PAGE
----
Manage episode 301741010 series 1314025
In this episode, Dave and Jamison answer these questions:
What should I expect from a junior develop, and how can I help them grow?
A junior developer joined my team of 4 a few months ago. He has learned things at a reasonable speed but it is still hard for him to implement new features without any help or existing code to copy.
In past jobs, I usually gave juniors simple, easy tasks, but we don’t have that simple tasks in my current job because we’re working on complicated internal systems.
Also other junior developers spent lots of their private time learning. I don’t think this junior has spent any time learning in his private time.
I don’t want to ask them to learn in their private time, but I just can’t help feel annoyed about the fact that he still cannot pick up a well-defined task in our backlog and complete it by himself. I think he really needs to take some time learning some basics like networking and some skills like keyboard shortcuts of text editors. I know there is lots to learn. However, sometimes I lose my patience when I have to repeat myself.
In addition to lack of knowledge and skills, I feel that he always waits somebody to tell him what to do and explain everything to him. I tried to tell him the whole picture of the project before explain a specific task, but I couldn’t see any improvement.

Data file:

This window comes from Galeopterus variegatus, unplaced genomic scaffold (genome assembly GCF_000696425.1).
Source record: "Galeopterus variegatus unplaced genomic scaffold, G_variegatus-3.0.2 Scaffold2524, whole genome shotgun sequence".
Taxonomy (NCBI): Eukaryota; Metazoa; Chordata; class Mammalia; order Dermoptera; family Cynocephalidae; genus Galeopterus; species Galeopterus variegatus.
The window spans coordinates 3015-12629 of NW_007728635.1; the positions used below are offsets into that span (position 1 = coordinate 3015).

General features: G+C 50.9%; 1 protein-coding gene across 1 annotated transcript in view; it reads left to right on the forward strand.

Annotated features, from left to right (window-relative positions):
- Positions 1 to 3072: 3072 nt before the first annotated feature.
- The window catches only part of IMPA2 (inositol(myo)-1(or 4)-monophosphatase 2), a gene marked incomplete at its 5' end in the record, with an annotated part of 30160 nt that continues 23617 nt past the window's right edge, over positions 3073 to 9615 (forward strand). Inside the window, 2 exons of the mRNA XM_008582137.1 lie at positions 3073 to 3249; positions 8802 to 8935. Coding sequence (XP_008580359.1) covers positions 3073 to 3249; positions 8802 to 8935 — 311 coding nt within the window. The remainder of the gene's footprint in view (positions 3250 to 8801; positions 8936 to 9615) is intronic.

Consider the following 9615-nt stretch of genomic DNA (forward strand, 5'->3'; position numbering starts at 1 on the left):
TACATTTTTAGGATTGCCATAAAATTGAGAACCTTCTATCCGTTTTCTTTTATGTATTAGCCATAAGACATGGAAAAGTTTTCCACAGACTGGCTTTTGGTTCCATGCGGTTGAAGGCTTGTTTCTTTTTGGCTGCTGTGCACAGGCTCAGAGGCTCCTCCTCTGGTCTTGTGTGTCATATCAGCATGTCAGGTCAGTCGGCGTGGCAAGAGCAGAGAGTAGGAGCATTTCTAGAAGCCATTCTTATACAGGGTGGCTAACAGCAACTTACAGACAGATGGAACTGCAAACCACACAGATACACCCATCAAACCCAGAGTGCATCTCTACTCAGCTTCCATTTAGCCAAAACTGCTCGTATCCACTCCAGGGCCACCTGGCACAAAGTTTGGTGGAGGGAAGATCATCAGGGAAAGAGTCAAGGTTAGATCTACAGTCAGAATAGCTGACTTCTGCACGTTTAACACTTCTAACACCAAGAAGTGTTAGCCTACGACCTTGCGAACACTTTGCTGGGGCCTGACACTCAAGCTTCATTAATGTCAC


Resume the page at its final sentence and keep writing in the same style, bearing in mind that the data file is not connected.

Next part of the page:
What could I do to help him (or make myself feel better)?
I’ve worked with 3 managers in the past 2 years at my first company and all of them seem to have trouble producing results from team meetings and one on ones. More specifically, my managers have mentioned things/events/changes they would plan to do with the team or me and several weeks/months go by and the idea is never mentioned again. At times it felt like maybe it was me that was unable to produce the outcomes of said ideas or that maybe I was some sort of a lost cause. However, my most recent manager doubled the ratio of ideas:results, so I don’t think it’s just me. For my one on ones, we have a long running list of things we talk about and even the trail there doesn’t seem to amount to anything.
How do I hold my manager accountable for things they say or plan to do? How do I bring up these conversation on one-on-ones without making it seem like I’m the one managing them?